Arthritis is a condition describing inflammation of a joint, and applies to over 100 diseases that have been identified to date. Most of these diseases fall into one of two categories: degenerative arthritis, such as osteoarthritis, or inflammatory arthritis, such as rheumatoid arthritis. Symptoms of most types of arthritis include pain, stiffness, and swelling in the joint.

Explore the topics below for peer reviewed articles that explain how arthritis causes joint pain as well as the differences between degenerative and inflammatory arthritis.

Knee pain that is not from direct trauma is likely caused by 1 of 6 primary types of arthritis: osteoarthritis, rheumatoid arthritis, psoriatic arthritis, gout, pseudogout, and reactive arthritis.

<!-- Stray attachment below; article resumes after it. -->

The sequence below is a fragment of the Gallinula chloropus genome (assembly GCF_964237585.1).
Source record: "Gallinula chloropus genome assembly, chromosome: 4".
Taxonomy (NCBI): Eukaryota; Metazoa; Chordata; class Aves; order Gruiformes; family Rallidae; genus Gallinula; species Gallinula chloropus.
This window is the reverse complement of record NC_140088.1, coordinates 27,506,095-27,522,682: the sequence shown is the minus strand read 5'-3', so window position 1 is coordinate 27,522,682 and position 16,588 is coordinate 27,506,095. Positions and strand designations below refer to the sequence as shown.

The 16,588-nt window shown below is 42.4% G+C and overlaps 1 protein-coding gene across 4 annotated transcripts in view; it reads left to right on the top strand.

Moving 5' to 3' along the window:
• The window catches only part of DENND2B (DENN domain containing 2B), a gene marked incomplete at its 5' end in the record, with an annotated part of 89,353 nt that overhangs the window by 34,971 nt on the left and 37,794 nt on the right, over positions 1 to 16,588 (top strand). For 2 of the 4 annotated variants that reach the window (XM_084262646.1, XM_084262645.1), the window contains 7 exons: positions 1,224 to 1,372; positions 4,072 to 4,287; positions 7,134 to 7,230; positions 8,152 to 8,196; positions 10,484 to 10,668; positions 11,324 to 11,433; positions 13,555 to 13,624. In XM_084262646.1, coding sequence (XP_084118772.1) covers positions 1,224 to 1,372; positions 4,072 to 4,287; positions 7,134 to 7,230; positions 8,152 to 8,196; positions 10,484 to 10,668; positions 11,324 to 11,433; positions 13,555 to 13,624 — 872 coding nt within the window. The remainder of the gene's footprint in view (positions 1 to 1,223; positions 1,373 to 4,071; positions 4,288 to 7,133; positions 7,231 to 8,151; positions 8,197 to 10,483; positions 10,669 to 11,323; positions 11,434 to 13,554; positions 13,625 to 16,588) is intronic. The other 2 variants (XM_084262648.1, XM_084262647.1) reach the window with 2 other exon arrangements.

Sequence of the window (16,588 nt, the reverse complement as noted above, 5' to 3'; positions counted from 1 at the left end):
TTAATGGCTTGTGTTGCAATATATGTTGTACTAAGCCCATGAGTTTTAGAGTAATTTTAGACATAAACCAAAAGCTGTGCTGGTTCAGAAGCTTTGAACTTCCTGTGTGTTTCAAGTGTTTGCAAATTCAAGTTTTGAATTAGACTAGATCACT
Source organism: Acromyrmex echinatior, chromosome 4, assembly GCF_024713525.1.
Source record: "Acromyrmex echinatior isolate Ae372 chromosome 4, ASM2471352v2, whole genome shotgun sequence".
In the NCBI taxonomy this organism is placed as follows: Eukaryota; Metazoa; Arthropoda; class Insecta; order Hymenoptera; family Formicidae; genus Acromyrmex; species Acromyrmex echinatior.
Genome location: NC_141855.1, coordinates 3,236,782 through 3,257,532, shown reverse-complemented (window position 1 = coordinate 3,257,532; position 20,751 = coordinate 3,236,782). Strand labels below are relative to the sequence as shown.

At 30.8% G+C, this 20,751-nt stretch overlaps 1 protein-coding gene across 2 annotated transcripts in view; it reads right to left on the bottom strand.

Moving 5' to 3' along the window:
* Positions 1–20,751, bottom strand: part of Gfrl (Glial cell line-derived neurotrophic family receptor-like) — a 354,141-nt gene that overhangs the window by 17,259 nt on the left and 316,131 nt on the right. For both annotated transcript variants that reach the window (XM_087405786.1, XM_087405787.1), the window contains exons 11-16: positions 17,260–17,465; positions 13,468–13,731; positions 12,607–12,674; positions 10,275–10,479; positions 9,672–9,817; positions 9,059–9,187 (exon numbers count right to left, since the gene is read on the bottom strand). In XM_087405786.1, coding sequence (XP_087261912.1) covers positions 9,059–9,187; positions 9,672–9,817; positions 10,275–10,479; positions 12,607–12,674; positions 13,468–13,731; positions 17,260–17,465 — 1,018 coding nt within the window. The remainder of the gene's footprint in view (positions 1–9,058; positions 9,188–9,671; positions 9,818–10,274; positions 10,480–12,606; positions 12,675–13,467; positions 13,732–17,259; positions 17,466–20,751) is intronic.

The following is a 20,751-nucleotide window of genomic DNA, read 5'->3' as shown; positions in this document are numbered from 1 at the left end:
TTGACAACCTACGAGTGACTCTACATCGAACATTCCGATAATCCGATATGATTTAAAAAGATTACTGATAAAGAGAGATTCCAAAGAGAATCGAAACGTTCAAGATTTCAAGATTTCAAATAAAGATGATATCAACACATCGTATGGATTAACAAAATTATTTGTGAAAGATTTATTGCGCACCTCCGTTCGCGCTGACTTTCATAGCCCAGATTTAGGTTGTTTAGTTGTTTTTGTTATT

This article lists and describes the many conditions with symptoms similar to those of degenerative arthritis; some are due to degenerative arthritis, and some can lead to degenerative arthritis.

Knee crepitus is the medical term for crunching or popping in the knee joint. Learn about knee crepitus pain symptoms and treatments in this article.

When joint inflammation, pain, or damage is due to the degeneration of cartilage it is also referred to as osteoarthritis. This condition grows in prevalence with age to the point where nearly all people over age 80 are affected.

While hip pain can often be a challenge to diagnose, clinical study research found that hip arthritis patients generally felt two distinct types of pain: a dull ache and intermittent sharp pain.

Cartilage and synovial fluid are the two specific parts of the joint that cause arthritis joint pain. Cartilage deterioration can cause degenerative arthritis, a lack of synovial fluid can cause inflammatory arthritis.
For people with gluten sensitivity, eating wheat or wheat products can lead to an inflammatory reaction that causes redness, swelling, and joint pain.